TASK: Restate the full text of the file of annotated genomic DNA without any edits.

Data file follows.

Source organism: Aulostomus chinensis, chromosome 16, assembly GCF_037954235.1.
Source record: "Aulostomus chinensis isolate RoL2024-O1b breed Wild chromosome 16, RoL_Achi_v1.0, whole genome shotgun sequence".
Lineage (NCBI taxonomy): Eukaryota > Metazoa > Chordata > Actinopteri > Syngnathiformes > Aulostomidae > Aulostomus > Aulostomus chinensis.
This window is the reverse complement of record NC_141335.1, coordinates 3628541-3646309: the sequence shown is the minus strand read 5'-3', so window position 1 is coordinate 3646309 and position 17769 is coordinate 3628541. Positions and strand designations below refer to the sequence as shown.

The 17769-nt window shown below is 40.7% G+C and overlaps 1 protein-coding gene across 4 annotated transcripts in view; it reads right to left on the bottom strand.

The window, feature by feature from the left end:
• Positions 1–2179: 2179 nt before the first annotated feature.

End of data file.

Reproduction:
Source organism: Aulostomus chinensis, chromosome 16, assembly GCF_037954235.1.
Source record: "Aulostomus chinensis isolate RoL2024-O1b breed Wild chromosome 16, RoL_Achi_v1.0, whole genome shotgun sequence".
Lineage (NCBI taxonomy): Eukaryota > Metazoa > Chordata > Actinopteri > Syngnathiformes > Aulostomidae > Aulostomus > Aulostomus chinensis.
This window is the reverse complement of record NC_141335.1, coordinates 3628541-3646309: the sequence shown is the minus strand read 5'-3', so window position 1 is coordinate 3646309 and position 17769 is coordinate 3628541. Positions and strand designations below refer to the sequence as shown.

The 17769-nt window shown below is 40.7% G+C and overlaps 1 protein-coding gene across 4 annotated transcripts in view; it reads right to left on the bottom strand.

The window, feature by feature from the left end:
• Positions 1–2179: 2179 nt before the first annotated feature.